I’m not in physical discomfort. I’m warm and probably too well-fed and I can usually stave off boredom with Netflix or a book or YouTube makeup tutorials (“It’s easy to get that perfect smoky eye look …”). I’m acutely aware that I’ve got it better than 99% of the world’s population and have no right to feel miserable but … here we are.

What keeps me going is the sure and certain knowledge that things will get better. That when we are backed into a corner human beings come out kicking and flailing and doing whatever we need to in order to right the ship. Someone who I might have teased in high school is in a lab right now and they’re discovering this nasty, sub-microscopic splash of protein molecules has an Achilles heel, and they’re on the verge of figuring out how to fight back against it and stomp it out of existence.

These are the worst of times but they will bring out the best in us.

Whenever something bad happened to me as a kid my mom would say, “Look, I know it’s hard right now. But damn, it’s going to be a great story some day.” And she was always – always – right.

So, we’re all in this together. We all feel the same way about it. We hate it. We’re hurting.

But damn, it’s going to be a great story. Someday.

Someday.

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So how bad has the coronavirus been for home sales?

By Jim Brown

Latest statistics from the Canadian Real Estate Association (CREA) show a staggering 14.3 per cent decline in sales across the country, from February to March.

Virtual home tours are replacing actual showings and gloves and masks and hand sanitizer are now a common part of a real estate agent’s tool kit.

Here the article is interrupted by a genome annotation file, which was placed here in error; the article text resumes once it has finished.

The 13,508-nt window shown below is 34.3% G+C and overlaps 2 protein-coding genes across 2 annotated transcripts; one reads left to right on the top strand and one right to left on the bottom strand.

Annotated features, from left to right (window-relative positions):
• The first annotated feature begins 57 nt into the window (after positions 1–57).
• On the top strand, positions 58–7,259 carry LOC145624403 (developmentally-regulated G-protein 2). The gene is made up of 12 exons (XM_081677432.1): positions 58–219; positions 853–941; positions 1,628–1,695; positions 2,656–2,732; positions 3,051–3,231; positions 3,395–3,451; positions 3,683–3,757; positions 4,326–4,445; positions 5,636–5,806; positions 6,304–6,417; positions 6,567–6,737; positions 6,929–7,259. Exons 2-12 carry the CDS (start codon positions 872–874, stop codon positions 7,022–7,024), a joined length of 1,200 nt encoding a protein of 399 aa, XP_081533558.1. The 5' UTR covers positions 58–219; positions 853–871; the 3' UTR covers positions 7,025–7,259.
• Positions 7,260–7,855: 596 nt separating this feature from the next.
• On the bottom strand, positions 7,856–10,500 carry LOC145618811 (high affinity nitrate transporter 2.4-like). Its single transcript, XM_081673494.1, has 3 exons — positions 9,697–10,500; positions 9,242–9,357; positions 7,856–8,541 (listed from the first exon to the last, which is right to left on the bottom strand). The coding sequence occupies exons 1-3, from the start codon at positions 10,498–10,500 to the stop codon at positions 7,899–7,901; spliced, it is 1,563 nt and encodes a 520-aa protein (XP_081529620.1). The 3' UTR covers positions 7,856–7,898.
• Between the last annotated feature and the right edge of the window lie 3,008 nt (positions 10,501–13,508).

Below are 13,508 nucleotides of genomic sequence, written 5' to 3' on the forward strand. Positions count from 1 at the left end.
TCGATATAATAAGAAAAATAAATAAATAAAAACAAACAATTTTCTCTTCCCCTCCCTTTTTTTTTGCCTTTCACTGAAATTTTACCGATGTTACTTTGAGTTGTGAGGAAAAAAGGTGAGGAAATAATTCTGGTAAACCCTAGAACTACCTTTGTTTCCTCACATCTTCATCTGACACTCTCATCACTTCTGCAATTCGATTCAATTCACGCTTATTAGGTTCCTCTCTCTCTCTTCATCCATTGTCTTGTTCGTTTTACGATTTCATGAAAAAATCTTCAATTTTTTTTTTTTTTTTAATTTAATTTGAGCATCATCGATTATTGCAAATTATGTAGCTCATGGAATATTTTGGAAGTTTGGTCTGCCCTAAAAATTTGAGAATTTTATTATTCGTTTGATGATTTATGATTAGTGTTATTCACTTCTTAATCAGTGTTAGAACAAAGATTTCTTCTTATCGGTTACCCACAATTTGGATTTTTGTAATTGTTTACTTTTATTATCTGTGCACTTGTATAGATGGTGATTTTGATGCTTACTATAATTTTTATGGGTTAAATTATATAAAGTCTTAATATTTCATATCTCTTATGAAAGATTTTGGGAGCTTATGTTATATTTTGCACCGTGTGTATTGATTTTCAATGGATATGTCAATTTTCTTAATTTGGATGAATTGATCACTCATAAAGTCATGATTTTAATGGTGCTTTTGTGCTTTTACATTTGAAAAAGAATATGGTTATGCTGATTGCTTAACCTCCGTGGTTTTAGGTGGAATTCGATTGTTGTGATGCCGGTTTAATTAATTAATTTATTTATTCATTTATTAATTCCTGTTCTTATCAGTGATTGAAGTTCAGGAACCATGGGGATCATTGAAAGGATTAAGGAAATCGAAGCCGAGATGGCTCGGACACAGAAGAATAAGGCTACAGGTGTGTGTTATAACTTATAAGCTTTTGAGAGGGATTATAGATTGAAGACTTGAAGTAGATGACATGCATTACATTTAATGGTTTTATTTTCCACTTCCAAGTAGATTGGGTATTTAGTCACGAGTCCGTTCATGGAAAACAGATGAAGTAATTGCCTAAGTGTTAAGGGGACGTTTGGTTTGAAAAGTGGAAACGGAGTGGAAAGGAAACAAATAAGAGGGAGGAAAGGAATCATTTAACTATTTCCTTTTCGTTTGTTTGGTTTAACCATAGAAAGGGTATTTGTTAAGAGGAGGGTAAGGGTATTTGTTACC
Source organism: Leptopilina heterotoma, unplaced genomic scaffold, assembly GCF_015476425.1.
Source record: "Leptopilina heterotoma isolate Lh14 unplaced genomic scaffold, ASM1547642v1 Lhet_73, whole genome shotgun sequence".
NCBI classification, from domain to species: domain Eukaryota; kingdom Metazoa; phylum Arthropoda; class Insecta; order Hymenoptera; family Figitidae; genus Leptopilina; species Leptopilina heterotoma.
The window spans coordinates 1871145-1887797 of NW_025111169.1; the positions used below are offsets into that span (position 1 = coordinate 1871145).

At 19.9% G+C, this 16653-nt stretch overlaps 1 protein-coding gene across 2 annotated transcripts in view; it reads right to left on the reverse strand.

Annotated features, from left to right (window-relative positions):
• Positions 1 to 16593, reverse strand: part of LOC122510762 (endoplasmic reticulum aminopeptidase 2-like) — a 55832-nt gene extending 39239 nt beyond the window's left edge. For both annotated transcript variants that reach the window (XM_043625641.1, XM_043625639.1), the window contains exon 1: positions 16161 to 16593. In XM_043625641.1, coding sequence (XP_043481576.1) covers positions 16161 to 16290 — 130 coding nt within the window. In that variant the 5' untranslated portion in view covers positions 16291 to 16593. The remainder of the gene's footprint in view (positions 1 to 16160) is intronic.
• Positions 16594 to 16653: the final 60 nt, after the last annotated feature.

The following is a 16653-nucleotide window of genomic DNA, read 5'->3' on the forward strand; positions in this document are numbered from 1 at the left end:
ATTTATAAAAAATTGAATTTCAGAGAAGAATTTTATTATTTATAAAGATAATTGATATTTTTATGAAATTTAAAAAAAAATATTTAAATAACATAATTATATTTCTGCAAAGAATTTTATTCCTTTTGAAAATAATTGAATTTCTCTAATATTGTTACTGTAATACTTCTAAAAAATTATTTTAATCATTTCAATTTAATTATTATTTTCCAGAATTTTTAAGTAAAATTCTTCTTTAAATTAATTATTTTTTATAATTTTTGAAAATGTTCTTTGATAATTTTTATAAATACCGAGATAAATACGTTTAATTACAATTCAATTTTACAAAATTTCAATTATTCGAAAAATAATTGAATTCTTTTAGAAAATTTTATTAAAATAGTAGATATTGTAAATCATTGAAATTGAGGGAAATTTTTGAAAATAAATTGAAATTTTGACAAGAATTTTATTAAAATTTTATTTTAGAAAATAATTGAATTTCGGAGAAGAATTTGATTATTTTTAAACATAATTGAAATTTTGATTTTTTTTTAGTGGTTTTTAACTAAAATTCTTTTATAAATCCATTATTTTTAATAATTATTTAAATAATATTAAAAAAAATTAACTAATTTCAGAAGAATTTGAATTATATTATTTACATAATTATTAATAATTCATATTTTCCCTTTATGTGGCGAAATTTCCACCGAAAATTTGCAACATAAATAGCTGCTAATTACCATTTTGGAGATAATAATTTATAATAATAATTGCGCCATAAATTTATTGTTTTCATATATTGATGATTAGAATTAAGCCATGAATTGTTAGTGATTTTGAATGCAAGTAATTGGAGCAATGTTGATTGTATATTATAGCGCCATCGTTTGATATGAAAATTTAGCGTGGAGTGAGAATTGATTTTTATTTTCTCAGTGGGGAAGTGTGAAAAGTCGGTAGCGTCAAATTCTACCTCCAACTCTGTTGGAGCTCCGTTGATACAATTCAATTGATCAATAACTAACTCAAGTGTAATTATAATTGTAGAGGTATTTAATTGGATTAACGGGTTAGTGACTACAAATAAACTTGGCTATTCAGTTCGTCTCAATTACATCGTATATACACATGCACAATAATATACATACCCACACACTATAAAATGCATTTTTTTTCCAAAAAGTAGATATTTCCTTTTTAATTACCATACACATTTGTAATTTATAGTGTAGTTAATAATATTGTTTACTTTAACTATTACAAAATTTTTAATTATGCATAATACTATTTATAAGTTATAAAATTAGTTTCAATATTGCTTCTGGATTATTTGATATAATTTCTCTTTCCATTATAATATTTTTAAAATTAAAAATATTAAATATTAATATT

“This is definitely something we’ve never seen before,” said realtor Greg Lipton, president of the PEI Real Estate Association, who has been through the Great Recession of 2008.


Still, there are some silver linings in the grim toll. PEI, for instance, only recorded a 4.8 per cent decline in home sales and the average price a home fetched was actually 19 per cent higher on the Island in March.

“It’s going to hurt us…but we’re not ready to push the panic button,” said Mr Lipton.

In the business for 16 years, Mr Lipton said real estate agents earn their living in an uncertain environment at the best of times, so many are prepared for the worst, though probably no one saw a dystopic pandemic coming.

Many have enough in the bank to get through a few bad months, he said.

If the pandemic is resolved by the the end of June there is a decent chance of a “pretty good recovery.”

A lot of sales are done in July, said Mr Lipton.

He went on to say listings are picking up and people are still buying and selling properties. But there have been changes, such as showings normally done over three to four weeks “are not going to happen.” Instead they are going to stretch out over three to four months.

From the CREA news release: “March 2020 will be remembered around the planet for a long time. Canadian home sales and listings were increasing heading into what was expected to be a busy spring for Canadian REALTORS®,” said Jason Stephen, president of CREA. “After Friday the 13th, everything went sideways. REALTORS® are complying with government directives and advice, all the while adopting virtual technologies allowing them to continue showing properties to clients already in the market, and completing all necessary documents. They remain your best source for information and guidance when negotiating the sale or purchase of a home in these unprecedented times.”